Cardiovascular disease is a leading cause of death in the United States and the contributing factor for one in every four deaths. An improved understanding of the mechanisms behind atherosclerosis, a common contributor to cardiovascular disease, may help guide new therapeutic strategies to combat this deadly disease.
University of Pittsburgh graduate student Abigail Allen—who works in the laboratory of McGowan Institute for Regenerative Medicine affiliated faculty member Partha Roy, PhD, Associate Professor of Bioengineering, Cell Biology, and Pathology at the University of Pittsburgh—received an F31 award from the National Institutes of Health for her work that examines the effect of actin-binding protein Profilin-1 (Pfn1) perturbation in atherosclerosis. Her studies involve taking a close look at angiogenesis and how Pfn1 may play an important role in its function.
“Angiogenesis is the process in which new blood vessels sprout from pre-existing vasculature, and it is facilitated by complex interaction between endothelial cells (EC), extracellular matrix (ECM) and various stromal cells (immune cells, fibroblasts),” Ms. Allen explained. “This process is central to both normal physiology and life-threatening pathologies, like cancers, atherosclerosis, or diabetic retinopathy.”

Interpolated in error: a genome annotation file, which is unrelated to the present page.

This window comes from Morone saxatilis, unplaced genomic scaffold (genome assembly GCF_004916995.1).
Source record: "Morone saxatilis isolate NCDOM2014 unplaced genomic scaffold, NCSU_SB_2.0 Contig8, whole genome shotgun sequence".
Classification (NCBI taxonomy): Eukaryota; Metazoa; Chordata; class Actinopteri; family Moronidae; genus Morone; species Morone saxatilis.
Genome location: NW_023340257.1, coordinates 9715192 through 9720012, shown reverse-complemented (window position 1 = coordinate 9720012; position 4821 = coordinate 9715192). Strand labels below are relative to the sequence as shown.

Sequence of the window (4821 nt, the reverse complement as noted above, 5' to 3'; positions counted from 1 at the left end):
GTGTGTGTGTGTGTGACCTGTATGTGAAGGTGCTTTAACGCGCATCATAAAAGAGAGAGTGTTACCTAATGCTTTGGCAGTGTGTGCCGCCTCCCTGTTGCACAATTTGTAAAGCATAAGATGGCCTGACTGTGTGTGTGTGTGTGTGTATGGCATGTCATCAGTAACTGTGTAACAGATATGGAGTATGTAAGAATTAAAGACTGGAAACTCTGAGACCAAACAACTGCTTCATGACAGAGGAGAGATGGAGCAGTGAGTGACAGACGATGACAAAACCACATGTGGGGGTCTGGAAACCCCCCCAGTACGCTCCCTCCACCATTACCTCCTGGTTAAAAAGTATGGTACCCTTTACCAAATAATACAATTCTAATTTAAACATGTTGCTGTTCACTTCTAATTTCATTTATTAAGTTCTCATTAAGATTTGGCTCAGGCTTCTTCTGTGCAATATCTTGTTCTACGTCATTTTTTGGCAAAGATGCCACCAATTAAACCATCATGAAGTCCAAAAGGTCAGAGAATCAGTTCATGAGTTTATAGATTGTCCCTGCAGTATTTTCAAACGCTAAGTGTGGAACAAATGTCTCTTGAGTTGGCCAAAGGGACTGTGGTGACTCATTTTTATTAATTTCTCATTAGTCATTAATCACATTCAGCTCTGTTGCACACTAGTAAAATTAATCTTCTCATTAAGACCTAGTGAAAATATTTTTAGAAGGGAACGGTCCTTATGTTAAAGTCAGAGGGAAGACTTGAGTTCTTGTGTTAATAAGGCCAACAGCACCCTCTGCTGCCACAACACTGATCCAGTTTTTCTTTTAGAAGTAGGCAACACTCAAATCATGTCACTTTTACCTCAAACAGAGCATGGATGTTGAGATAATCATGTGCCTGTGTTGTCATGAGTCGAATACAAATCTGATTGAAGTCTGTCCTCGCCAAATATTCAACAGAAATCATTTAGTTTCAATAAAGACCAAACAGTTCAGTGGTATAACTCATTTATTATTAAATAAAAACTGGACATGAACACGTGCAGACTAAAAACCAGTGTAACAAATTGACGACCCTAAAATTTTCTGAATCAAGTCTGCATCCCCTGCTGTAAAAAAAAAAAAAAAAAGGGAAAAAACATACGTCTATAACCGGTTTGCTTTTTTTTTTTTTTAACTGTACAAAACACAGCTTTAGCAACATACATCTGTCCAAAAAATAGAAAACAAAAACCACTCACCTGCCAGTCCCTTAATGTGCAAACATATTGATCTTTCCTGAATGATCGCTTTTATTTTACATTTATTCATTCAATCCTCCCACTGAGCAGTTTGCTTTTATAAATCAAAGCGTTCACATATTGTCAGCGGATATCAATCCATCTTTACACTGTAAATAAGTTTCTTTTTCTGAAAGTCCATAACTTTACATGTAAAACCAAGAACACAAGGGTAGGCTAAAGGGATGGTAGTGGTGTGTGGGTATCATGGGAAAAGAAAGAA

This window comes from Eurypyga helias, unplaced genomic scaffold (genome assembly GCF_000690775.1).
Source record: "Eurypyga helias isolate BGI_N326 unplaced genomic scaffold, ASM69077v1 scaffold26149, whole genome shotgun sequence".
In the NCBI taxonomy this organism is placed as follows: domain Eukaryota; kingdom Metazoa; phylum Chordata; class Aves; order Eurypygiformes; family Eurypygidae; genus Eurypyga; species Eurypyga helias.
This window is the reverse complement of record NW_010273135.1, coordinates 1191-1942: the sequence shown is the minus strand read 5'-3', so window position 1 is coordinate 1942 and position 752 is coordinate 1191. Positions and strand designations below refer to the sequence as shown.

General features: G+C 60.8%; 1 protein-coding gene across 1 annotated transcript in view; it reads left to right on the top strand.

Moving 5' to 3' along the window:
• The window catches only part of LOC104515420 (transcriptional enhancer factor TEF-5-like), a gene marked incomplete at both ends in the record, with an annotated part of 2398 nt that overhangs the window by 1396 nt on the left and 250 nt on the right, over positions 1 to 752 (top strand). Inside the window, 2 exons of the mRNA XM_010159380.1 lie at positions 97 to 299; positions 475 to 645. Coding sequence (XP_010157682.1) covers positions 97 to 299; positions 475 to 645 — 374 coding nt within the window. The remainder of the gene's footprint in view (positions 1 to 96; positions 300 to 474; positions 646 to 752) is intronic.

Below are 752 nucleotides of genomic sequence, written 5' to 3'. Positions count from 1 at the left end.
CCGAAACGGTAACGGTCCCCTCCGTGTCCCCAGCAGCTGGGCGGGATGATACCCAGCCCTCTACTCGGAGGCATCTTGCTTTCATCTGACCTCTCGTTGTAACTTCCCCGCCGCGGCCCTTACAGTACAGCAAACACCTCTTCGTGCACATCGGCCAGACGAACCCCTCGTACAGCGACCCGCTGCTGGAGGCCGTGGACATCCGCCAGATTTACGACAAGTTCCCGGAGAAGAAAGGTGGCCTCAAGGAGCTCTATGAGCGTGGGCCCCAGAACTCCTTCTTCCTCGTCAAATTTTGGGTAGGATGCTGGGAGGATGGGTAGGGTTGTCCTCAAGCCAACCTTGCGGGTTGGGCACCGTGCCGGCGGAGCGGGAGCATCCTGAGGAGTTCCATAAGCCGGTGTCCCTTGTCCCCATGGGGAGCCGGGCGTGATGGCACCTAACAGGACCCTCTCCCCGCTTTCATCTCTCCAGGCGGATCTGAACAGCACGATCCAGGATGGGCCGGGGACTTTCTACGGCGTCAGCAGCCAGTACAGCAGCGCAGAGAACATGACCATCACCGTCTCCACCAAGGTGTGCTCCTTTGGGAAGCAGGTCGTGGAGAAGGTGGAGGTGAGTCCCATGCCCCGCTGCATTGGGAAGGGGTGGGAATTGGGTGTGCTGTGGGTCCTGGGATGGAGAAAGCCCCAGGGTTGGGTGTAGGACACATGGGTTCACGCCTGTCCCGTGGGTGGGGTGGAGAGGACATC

In addition to facilitating nutrient delivery, new vessel formation from angiogenesis also promotes infiltration of immune cells into the vascular system during inflammation and diseases involving inflammation.
“Actin cytoskeleton remodeling in EC not only plays pivotal role in cellular restructuring, cell motility and sprouting angiogenesis, but is also important for features that impact vascular infiltration of immune cells, such as regulation of EC barrier function and EC-immune cell interactions,” Ms. Allen added.
Studies from the Roy Lab have demonstrated that actin-binding protein Pfn1, an important regulator of actin cytoskeletal dynamics, is an indispensable endothelial mediator of angiogenesis in both physiological and abnormal settings.
Other studies report that in preclinical setting of atherosclerosis, an overall decrease in Pfn1 expression—by modifying the gene at the embryonic level—leads to less vascular infiltration of pro-atherogenic immune cells, specifically macrophages. This effect reduces the disease burden.
“These taken together with my preliminary findings that endothelial Pfn1 depletion dramatically alters the circulating levels of immune-modulatory cytokines in vivo, underscore the importance of endothelial Pfn1 function in vascular biology with potential impact on vascular-immune cell interactions,” Ms. Allen said.
Illustration: Roy Lab (Allen)/McGowan Institute for Regenerative Medicine (Roy).